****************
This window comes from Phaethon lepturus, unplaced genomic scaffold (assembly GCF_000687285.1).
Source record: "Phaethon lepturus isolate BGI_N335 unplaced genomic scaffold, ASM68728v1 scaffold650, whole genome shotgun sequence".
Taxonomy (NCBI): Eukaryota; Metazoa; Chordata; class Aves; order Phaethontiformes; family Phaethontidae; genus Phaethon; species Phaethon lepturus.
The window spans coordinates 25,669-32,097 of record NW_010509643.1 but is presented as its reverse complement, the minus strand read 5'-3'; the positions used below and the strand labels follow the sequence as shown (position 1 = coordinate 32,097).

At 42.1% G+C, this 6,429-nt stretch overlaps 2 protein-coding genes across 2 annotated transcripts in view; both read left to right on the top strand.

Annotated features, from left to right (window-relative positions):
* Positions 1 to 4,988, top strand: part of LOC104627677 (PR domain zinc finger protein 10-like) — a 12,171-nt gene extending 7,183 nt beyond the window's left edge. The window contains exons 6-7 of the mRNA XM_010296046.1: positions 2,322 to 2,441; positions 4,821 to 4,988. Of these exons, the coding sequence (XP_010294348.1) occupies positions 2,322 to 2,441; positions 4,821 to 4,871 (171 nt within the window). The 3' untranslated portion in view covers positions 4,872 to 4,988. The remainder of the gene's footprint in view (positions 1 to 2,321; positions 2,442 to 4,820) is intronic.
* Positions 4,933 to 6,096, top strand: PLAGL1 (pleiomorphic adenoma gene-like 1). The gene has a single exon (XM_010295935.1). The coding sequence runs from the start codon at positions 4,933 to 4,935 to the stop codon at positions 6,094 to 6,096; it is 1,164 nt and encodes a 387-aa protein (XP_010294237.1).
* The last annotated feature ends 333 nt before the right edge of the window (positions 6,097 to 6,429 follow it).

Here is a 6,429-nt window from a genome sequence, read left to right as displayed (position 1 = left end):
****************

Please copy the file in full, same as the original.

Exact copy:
This window comes from Phaethon lepturus, unplaced genomic scaffold (assembly GCF_000687285.1).
Source record: "Phaethon lepturus isolate BGI_N335 unplaced genomic scaffold, ASM68728v1 scaffold650, whole genome shotgun sequence".
Taxonomy (NCBI): Eukaryota; Metazoa; Chordata; class Aves; order Phaethontiformes; family Phaethontidae; genus Phaethon; species Phaethon lepturus.
The window spans coordinates 25,669-32,097 of record NW_010509643.1 but is presented as its reverse complement, the minus strand read 5'-3'; the positions used below and the strand labels follow the sequence as shown (position 1 = coordinate 32,097).

At 42.1% G+C, this 6,429-nt stretch overlaps 2 protein-coding genes across 2 annotated transcripts in view; both read left to right on the top strand.

Annotated features, from left to right (window-relative positions):
* Positions 1 to 4,988, top strand: part of LOC104627677 (PR domain zinc finger protein 10-like) — a 12,171-nt gene extending 7,183 nt beyond the window's left edge. The window contains exons 6-7 of the mRNA XM_010296046.1: positions 2,322 to 2,441; positions 4,821 to 4,988. Of these exons, the coding sequence (XP_010294348.1) occupies positions 2,322 to 2,441; positions 4,821 to 4,871 (171 nt within the window). The 3' untranslated portion in view covers positions 4,872 to 4,988. The remainder of the gene's footprint in view (positions 1 to 2,321; positions 2,442 to 4,820) is intronic.
* Positions 4,933 to 6,096, top strand: PLAGL1 (pleiomorphic adenoma gene-like 1). The gene has a single exon (XM_010295935.1). The coding sequence runs from the start codon at positions 4,933 to 4,935 to the stop codon at positions 6,094 to 6,096; it is 1,164 nt and encodes a 387-aa protein (XP_010294237.1).
* The last annotated feature ends 333 nt before the right edge of the window (positions 6,097 to 6,429 follow it).

Here is a 6,429-nt window from a genome sequence, read left to right as displayed (position 1 = left end):